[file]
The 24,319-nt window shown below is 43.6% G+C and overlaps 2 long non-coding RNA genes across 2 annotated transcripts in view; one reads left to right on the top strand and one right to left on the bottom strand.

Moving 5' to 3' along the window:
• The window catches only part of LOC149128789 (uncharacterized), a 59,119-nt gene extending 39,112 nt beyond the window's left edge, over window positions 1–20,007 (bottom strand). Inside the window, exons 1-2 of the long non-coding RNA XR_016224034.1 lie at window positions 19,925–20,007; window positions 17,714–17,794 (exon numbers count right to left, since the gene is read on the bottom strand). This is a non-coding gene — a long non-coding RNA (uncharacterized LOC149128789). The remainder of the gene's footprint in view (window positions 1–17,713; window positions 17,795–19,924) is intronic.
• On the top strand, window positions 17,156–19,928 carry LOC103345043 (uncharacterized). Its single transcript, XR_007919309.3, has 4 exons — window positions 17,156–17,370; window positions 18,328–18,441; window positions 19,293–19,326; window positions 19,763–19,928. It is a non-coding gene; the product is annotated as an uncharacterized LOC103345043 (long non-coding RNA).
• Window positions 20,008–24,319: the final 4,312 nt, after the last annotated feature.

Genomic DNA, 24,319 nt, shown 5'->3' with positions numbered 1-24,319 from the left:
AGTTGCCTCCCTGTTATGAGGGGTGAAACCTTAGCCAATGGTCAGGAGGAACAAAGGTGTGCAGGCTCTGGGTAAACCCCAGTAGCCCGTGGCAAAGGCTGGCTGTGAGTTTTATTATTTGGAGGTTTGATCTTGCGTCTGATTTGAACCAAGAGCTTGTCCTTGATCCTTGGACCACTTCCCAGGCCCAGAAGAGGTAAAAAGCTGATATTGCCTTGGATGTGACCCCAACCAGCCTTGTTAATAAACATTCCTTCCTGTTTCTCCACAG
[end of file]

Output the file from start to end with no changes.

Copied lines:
The 24,319-nt window shown below is 43.6% G+C and overlaps 2 long non-coding RNA genes across 2 annotated transcripts in view; one reads left to right on the top strand and one right to left on the bottom strand.

Moving 5' to 3' along the window:
• The window catches only part of LOC149128789 (uncharacterized), a 59,119-nt gene extending 39,112 nt beyond the window's left edge, over window positions 1–20,007 (bottom strand). Inside the window, exons 1-2 of the long non-coding RNA XR_016224034.1 lie at window positions 19,925–20,007; window positions 17,714–17,794 (exon numbers count right to left, since the gene is read on the bottom strand). This is a non-coding gene — a long non-coding RNA (uncharacterized LOC149128789). The remainder of the gene's footprint in view (window positions 1–17,713; window positions 17,795–19,924) is intronic.
• On the top strand, window positions 17,156–19,928 carry LOC103345043 (uncharacterized). Its single transcript, XR_007919309.3, has 4 exons — window positions 17,156–17,370; window positions 18,328–18,441; window positions 19,293–19,326; window positions 19,763–19,928. It is a non-coding gene; the product is annotated as an uncharacterized LOC103345043 (long non-coding RNA).
• Window positions 20,008–24,319: the final 4,312 nt, after the last annotated feature.

Genomic DNA, 24,319 nt, shown 5'->3' with positions numbered 1-24,319 from the left:
AGTTGCCTCCCTGTTATGAGGGGTGAAACCTTAGCCAATGGTCAGGAGGAACAAAGGTGTGCAGGCTCTGGGTAAACCCCAGTAGCCCGTGGCAAAGGCTGGCTGTGAGTTTTATTATTTGGAGGTTTGATCTTGCGTCTGATTTGAACCAAGAGCTTGTCCTTGATCCTTGGACCACTTCCCAGGCCCAGAAGAGGTAAAAAGCTGATATTGCCTTGGATGTGACCCCAACCAGCCTTGTTAATAAACATTCCTTCCTGTTTCTCCACAG